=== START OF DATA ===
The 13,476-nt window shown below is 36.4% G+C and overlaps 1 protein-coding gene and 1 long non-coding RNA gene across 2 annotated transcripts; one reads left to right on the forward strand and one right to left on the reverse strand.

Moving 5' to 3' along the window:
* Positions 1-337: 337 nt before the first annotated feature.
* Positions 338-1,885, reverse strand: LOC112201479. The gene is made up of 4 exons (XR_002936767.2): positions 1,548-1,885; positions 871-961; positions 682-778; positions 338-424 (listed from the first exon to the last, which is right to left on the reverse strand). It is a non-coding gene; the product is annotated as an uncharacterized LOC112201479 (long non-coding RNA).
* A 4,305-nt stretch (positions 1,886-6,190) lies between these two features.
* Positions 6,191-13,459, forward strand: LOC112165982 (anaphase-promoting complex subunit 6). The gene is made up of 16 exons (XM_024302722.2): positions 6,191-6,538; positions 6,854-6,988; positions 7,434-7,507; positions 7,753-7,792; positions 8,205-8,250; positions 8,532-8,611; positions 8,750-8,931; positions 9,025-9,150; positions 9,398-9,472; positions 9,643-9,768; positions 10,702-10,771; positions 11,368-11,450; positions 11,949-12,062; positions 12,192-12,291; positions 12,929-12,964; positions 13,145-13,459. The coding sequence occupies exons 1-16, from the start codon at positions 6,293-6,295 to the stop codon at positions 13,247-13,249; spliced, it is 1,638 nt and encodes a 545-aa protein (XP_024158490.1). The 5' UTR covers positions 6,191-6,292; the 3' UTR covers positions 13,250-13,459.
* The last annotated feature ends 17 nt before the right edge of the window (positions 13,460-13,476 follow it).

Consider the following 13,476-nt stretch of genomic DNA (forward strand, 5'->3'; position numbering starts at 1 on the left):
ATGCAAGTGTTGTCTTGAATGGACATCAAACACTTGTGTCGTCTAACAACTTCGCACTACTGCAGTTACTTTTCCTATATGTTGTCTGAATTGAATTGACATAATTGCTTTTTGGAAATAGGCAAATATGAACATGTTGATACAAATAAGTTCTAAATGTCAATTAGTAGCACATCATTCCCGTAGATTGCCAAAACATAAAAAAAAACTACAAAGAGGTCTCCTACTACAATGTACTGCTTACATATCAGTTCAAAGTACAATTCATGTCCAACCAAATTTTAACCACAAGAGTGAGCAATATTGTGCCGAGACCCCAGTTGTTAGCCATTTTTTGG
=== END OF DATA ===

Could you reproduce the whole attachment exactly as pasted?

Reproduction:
The 13,476-nt window shown below is 36.4% G+C and overlaps 1 protein-coding gene and 1 long non-coding RNA gene across 2 annotated transcripts; one reads left to right on the forward strand and one right to left on the reverse strand.

Moving 5' to 3' along the window:
* Positions 1-337: 337 nt before the first annotated feature.
* Positions 338-1,885, reverse strand: LOC112201479. The gene is made up of 4 exons (XR_002936767.2): positions 1,548-1,885; positions 871-961; positions 682-778; positions 338-424 (listed from the first exon to the last, which is right to left on the reverse strand). It is a non-coding gene; the product is annotated as an uncharacterized LOC112201479 (long non-coding RNA).
* A 4,305-nt stretch (positions 1,886-6,190) lies between these two features.
* Positions 6,191-13,459, forward strand: LOC112165982 (anaphase-promoting complex subunit 6). The gene is made up of 16 exons (XM_024302722.2): positions 6,191-6,538; positions 6,854-6,988; positions 7,434-7,507; positions 7,753-7,792; positions 8,205-8,250; positions 8,532-8,611; positions 8,750-8,931; positions 9,025-9,150; positions 9,398-9,472; positions 9,643-9,768; positions 10,702-10,771; positions 11,368-11,450; positions 11,949-12,062; positions 12,192-12,291; positions 12,929-12,964; positions 13,145-13,459. The coding sequence occupies exons 1-16, from the start codon at positions 6,293-6,295 to the stop codon at positions 13,247-13,249; spliced, it is 1,638 nt and encodes a 545-aa protein (XP_024158490.1). The 5' UTR covers positions 6,191-6,292; the 3' UTR covers positions 13,250-13,459.
* The last annotated feature ends 17 nt before the right edge of the window (positions 13,460-13,476 follow it).

Consider the following 13,476-nt stretch of genomic DNA (forward strand, 5'->3'; position numbering starts at 1 on the left):
ATGCAAGTGTTGTCTTGAATGGACATCAAACACTTGTGTCGTCTAACAACTTCGCACTACTGCAGTTACTTTTCCTATATGTTGTCTGAATTGAATTGACATAATTGCTTTTTGGAAATAGGCAAATATGAACATGTTGATACAAATAAGTTCTAAATGTCAATTAGTAGCACATCATTCCCGTAGATTGCCAAAACATAAAAAAAAACTACAAAGAGGTCTCCTACTACAATGTACTGCTTACATATCAGTTCAAAGTACAATTCATGTCCAACCAAATTTTAACCACAAGAGTGAGCAATATTGTGCCGAGACCCCAGTTGTTAGCCATTTTTTGG